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Activities / Children / Colorado Livin' / Creative Corner / Events

A brush with art colors kids happy

The Denver Art Museum on one of its dozen free days a year is about what you’d expect: wall-to-wall families and happy young faces.

The difference between this kids’ scene and many others around town is that here, family fun involves making, or learning about, art.

James and Becca Dwyer of Englewood recently visited the museum with their families two weekends in a row. While James, 7, was fiddling with shells matched to artwork in the museum, Becca, 3½, was gluing colors to a drawing of a camel. “Then I’m going to color some black on a teapot,” she explained, not looking up from her work.

Here is a sampling of similar family destinations where kids can learn to make art — or simply revel in art- related fun.

1. The Arvada Center for the Arts and Humanities

The center offers classes called Creative Play Group, Mini Picassos and Kinder Clay for kids as young as 18 months, said center spokesman Jerry Cunningham.

It also offers drawing and cartooning classes for older kids, as well as the chance to view the museum’s galleries as part of some of the classes. Instructors all are artists or art educators. Some discounts are available for center members.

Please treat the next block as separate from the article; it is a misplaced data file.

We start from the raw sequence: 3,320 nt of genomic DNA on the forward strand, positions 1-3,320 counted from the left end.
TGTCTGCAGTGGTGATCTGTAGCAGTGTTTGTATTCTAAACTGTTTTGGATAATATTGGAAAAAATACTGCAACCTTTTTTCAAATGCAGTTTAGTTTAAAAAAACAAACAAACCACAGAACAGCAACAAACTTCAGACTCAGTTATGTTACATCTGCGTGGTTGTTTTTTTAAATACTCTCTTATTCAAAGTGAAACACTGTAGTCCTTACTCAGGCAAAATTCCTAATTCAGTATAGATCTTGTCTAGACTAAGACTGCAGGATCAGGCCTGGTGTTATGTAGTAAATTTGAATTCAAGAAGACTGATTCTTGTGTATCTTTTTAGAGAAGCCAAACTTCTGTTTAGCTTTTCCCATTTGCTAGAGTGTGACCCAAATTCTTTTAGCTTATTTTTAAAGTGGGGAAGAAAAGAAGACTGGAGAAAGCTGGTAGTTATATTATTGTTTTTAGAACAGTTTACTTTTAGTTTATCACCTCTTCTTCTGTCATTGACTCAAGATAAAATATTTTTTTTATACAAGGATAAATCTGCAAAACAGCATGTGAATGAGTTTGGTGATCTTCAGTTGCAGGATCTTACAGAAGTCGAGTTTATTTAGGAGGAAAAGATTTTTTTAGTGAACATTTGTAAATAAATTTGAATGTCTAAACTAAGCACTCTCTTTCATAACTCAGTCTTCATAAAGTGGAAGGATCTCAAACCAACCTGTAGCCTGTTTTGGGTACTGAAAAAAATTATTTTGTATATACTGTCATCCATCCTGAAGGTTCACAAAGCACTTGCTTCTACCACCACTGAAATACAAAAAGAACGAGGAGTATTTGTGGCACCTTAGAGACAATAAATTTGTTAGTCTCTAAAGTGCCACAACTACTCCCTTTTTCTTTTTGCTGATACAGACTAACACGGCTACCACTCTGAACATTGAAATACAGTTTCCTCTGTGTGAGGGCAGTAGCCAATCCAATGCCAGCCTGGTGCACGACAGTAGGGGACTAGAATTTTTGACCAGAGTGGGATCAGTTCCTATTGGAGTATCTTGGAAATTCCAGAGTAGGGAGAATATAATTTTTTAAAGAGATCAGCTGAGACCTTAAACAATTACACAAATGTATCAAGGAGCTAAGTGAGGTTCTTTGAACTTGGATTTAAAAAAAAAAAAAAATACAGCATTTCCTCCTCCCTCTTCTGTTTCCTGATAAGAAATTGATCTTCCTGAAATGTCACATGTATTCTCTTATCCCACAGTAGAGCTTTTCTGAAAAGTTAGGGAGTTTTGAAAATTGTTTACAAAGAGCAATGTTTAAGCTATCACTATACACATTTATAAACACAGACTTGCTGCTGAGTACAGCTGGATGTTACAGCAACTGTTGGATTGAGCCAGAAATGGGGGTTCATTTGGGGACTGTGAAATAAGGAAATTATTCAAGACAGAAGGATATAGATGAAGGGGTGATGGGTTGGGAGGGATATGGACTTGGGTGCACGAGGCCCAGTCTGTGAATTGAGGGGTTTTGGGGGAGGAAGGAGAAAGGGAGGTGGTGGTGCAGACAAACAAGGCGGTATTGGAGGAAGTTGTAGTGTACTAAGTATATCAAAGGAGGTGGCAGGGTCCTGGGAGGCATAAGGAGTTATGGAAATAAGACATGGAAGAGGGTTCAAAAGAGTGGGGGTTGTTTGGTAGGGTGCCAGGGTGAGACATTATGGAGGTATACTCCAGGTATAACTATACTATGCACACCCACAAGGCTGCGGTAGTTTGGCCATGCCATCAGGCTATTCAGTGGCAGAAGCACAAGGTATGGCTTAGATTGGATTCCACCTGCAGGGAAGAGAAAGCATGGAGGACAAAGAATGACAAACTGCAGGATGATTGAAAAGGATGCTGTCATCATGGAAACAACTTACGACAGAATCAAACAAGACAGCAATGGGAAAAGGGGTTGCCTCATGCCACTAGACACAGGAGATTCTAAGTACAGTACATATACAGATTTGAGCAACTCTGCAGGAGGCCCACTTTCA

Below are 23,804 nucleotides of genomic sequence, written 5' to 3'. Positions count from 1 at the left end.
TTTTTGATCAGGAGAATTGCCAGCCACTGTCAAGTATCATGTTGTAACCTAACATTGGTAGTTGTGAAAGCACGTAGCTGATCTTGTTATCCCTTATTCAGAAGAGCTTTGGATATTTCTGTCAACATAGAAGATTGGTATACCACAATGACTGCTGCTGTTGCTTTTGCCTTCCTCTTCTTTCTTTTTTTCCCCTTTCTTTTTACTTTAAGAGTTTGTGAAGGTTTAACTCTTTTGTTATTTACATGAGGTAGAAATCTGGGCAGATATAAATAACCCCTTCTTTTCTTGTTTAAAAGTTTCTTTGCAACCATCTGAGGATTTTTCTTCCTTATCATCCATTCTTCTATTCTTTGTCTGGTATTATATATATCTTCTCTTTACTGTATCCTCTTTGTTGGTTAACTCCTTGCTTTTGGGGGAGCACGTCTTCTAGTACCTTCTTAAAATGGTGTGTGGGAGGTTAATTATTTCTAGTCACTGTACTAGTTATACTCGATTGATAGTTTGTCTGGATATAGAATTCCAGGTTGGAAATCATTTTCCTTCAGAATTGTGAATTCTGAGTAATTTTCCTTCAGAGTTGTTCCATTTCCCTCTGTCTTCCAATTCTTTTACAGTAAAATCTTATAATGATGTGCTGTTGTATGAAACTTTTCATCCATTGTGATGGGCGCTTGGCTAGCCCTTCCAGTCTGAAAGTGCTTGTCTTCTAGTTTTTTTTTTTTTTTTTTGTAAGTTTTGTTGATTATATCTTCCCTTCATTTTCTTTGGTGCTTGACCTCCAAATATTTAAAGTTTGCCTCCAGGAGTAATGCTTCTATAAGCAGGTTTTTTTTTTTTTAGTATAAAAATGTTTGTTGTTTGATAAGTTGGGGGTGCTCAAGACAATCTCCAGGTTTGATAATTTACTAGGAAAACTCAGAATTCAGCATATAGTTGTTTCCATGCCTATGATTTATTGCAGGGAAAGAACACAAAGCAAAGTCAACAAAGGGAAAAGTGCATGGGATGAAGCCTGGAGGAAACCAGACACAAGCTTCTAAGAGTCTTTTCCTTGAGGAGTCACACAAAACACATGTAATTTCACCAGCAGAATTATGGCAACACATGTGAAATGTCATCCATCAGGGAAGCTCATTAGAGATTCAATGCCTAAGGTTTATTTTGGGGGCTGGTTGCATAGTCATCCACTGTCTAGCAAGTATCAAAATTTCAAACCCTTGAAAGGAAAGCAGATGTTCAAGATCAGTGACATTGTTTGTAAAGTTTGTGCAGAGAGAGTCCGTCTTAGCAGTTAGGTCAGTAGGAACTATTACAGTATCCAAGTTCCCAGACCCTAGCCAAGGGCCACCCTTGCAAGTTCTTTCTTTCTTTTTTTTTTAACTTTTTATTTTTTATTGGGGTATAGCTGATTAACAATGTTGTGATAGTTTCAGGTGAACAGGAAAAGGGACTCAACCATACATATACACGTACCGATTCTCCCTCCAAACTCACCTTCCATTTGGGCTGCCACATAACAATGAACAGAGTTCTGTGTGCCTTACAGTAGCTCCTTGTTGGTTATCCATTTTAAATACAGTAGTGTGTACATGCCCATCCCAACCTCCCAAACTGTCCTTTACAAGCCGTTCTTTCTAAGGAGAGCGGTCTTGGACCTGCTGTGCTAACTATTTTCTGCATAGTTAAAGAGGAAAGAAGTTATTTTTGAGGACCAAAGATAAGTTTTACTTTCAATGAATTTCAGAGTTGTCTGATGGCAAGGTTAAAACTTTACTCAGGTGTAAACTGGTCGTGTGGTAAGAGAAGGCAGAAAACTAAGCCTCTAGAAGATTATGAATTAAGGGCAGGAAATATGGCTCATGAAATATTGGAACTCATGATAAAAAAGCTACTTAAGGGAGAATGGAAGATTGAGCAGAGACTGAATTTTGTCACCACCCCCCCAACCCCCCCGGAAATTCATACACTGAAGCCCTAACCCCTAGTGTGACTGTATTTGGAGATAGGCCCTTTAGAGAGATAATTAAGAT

The goal, said Cunningham, is to expose children to a variety of art experiences in this multidisciplinary venue. 6901 Wadsworth Blvd., Arvada, 720-898-7200,

2. Foothills Art Center

This nonprofit housed in two historic buildings offers classes in several age-based groupings for kids 3 to 12. The instructors, all trained teachers and artists, focus on the basics of drawing, painting, mixed media and jewelry design, said Michael Chavez, curator of exhibitions and education.

Days and times vary depending on the demand for classes. There are discounts for center members and siblings, and there are no materials fee.

“What we are trying to do is create the building blocks early,” Chavez said. The program is progressive, meaning that younger students learn basic techniques and then move up to the next level. 809 15th St., Golden, 303-279-3922, foothillsart

3. The Denver Art Museum

The 356,000-square-foot museum complex offers both interactive and viewing opportunities for kids and parents. On weekends, families can pick up Art Tubes, which include art projects for kids, and Family Backpacks, which hold art projects and other activities, said museum spokeswoman Kristy Bassuener.